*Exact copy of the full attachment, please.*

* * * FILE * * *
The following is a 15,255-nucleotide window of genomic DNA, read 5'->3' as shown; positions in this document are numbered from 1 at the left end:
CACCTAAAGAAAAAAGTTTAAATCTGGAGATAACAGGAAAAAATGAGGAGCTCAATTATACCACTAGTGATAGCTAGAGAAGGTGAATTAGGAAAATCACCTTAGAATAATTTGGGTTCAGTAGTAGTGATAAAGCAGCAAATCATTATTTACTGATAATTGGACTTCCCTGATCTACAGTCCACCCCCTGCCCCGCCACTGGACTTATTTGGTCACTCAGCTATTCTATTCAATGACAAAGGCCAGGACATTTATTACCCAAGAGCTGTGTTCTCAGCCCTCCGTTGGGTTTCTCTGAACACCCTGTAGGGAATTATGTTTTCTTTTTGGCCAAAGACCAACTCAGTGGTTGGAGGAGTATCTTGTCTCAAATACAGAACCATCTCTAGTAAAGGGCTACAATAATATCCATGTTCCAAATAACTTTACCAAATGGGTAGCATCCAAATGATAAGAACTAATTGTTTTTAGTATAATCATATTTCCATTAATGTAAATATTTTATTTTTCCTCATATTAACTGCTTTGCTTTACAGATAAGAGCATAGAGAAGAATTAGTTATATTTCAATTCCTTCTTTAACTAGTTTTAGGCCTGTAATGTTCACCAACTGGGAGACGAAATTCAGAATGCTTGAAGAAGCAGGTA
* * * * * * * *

The following is a 15,255-nucleotide window of genomic DNA, read 5'->3' as shown; positions in this document are numbered from 1 at the left end:
CACCTAAAGAAAAAAGTTTAAATCTGGAGATAACAGGAAAAAATGAGGAGCTCAATTATACCACTAGTGATAGCTAGAGAAGGTGAATTAGGAAAATCACCTTAGAATAATTTGGGTTCAGTAGTAGTGATAAAGCAGCAAATCATTATTTACTGATAATTGGACTTCCCTGATCTACAGTCCACCCCCTGCCCCGCCACTGGACTTATTTGGTCACTCAGCTATTCTATTCAATGACAAAGGCCAGGACATTTATTACCCAAGAGCTGTGTTCTCAGCCCTCCGTTGGGTTTCTCTGAACACCCTGTAGGGAATTATGTTTTCTTTTTGGCCAAAGACCAACTCAGTGGTTGGAGGAGTATCTTGTCTCAAATACAGAACCATCTCTAGTAAAGGGCTACAATAATATCCATGTTCCAAATAACTTTACCAAATGGGTAGCATCCAAATGATAAGAACTAATTGTTTTTAGTATAATCATATTTCCATTAATGTAAATATTTTATTTTTCCTCATATTAACTGCTTTGCTTTACAGATAAGAGCATAGAGAAGAATTAGTTATATTTCAATTCCTTCTTTAACTAGTTTTAGGCCTGTAATGTTCACCAACTGGGAGACGAAATTCAGAATGCTTGAAGAAGCAGGTA